is one of the many variables considered in the appraisal of a home, along with
condition, effective age, appeal, design, etc.
Not only the quality of the home being appraised, but also the quality
or lack of in the sales comps used in the appraisal.
When a lack
of quality or a need for improvements is observed, as an appraiser, I will make
a list of deficient issues and what it will cost to repair them. This cost to cure is then utilized as an
adjustment in arriving at an “as is” current market value for the home being
appraised. In my experience buyers do
this when making a purchase. A home might technically be remodeled, but if
the work is sub-standard or obviously “do it yourself”, it may not compete with
professionally remodeled homes. When
something looks off in a house, it’s a red flag to look at other details more
sometimes influenced by flashy ornamentation.
While we may not agree with it, if buyers are paying more for these
shiny features rather than something older and so-called better, it is our job
as appraisers to recognize the market reaction and take that into consideration
in our value.
and Historic homes are also a consideration.
Buyers may pay 15% more for a log style design compared to more
conventional construction. Historic
homes like those built by Gus Maltby, in Big Bear, during the 30s and 40s have
a mountain charm that many buyers pay a premium for and appreciate.
One last point
worth mentioning has to do with quality issues that are below the surface, like
2 x 6 framing, extra insulation, plumbing and electrical updates, extended life
roofing, energy, fire and seismic upgrades beyond current building codes,
etc. In order to determine if buyers are
paying more for these upgrades, it is necessary to extensively research the
market data rather than make our own assumptions about what the market should
and shouldn’t do.
While it is
difficult to put a dollar figure on differences in quality, there typically is
a range of value of the adjusted market data.
The recognition of a high quality home being appraised is a good
justification for favoring the higher end of the value range.
In the final analysis, whether it’s
logical or not, it’s the market that gives value and the appraiser is there to
reflect the market reaction and take that into consideration in the appraisal.
Why Doesn't a Big Bear
Appraiser Use Price Per Square Foot to Determine Value?
"What is the price per
sq ft?" I get this question often from realtors and
homeowners. Because this is a common method of comparison, I thought I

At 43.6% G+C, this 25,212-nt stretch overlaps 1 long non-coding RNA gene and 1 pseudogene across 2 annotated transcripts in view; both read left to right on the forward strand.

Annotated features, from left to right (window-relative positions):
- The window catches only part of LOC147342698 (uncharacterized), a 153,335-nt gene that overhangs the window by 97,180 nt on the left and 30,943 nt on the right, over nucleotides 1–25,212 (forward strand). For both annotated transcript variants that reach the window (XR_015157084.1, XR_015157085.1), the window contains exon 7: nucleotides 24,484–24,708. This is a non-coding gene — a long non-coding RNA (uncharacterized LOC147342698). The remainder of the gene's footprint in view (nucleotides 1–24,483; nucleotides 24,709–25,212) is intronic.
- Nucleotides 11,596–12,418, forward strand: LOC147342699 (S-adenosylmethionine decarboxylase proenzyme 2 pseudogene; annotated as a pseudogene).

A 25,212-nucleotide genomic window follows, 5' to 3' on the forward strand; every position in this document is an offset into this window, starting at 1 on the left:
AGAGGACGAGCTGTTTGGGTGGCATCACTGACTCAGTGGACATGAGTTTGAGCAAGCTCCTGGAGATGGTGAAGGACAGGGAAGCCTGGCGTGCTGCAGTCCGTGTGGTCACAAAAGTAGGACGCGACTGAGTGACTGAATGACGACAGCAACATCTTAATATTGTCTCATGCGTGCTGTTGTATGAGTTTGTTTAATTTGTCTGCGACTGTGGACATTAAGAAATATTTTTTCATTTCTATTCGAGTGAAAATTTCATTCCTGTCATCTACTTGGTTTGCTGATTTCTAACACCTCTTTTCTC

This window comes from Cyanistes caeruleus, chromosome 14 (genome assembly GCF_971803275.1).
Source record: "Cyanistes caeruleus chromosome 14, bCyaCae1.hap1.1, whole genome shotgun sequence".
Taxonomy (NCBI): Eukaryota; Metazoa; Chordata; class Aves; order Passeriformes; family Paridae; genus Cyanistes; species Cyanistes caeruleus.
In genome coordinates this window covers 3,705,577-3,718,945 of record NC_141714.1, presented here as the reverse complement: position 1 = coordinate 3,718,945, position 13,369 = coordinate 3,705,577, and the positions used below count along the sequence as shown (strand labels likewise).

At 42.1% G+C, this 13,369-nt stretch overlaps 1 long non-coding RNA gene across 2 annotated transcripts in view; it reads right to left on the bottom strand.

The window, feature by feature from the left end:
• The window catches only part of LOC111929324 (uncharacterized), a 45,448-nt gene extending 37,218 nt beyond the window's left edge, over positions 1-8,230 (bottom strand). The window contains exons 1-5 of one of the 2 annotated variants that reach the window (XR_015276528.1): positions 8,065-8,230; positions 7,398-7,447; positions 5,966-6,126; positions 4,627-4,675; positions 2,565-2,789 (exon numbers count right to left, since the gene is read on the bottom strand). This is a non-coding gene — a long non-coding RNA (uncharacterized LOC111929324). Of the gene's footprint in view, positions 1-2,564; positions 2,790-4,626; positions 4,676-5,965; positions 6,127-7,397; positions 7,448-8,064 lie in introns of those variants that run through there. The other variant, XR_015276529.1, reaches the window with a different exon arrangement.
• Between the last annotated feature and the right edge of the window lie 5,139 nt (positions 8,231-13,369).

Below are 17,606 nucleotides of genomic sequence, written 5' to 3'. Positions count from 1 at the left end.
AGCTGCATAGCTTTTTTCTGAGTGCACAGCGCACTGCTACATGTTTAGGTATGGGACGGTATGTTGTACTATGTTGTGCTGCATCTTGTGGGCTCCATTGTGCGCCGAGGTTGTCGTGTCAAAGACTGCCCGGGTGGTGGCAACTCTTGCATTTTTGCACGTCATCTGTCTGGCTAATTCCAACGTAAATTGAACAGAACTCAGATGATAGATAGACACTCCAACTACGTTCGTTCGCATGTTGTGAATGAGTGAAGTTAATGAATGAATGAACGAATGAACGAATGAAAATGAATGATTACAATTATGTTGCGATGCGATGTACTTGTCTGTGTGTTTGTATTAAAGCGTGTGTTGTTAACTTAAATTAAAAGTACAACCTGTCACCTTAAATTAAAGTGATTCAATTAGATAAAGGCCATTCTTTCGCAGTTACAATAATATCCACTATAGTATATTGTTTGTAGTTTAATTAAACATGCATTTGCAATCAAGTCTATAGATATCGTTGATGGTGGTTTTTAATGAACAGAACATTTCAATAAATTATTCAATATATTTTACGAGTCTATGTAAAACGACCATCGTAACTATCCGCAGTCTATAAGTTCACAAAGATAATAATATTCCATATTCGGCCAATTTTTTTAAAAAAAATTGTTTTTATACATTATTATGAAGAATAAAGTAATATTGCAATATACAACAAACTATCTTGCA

would explain how appraisers view this approach to value.
The price per sq ft is the
most familiar method of comparison that many people are aware of.
Remember that everything about the property is summed up in the price per sf,
including the lot size, view, age, quality, condition, and other features, all
lumped together into a price per sf. Because of this, it is important to
select sales that are very similar to the home you are appraising and from the
If you have a home with a 2
car garage, or a larger lot size, or superior view and are comparing it to a
home with none of these features, the accuracy of your estimate will be
reduced. This is also true if you look at a home that is significantly
larger than yours, even though all other features are equal, because a larger
home will typically sell for less per sf. This is the principle of
diminishing returns that states the more square footage you add the less value
you get for the extra area.
Homes in Big Bear were
individually built on vacant lots from back in the 1920's to the present.
You have large and small, old and new, custom and basic construction mixed
together within the same tract or neighborhood. As a result, the price
per sq ft method of valuation is unreliable. The exception to this is the
Maple Ridge tract across from the Big Bear High School, because these are
similar in age, lot size, only a limited number of models exist and the design
and features are very similar. There are variables, primarily limited to
upgrades of exterior siding and interior finish work. This area is one of
the few in Big Bear, that is similar to tract housing, found down the
Price per sq ft may be a good
indicator of value for tract housing. Appraisers however, are required by
lenders to select recent sales "comps", in close proximity to the
house being appraised, with as many similarities as possible. Instead of
calculating price per sq ft for these comps, lenders require that each sale be
adjusted for differences, including, lot size, view, quality of construction,
condition of improvements, bedroom/bath count, living area, garages, etc.
The appraiser is required to be geographically competent and to have researched
the area regarding market reaction (how buyers react) to these differences and
make adjustments accordingly.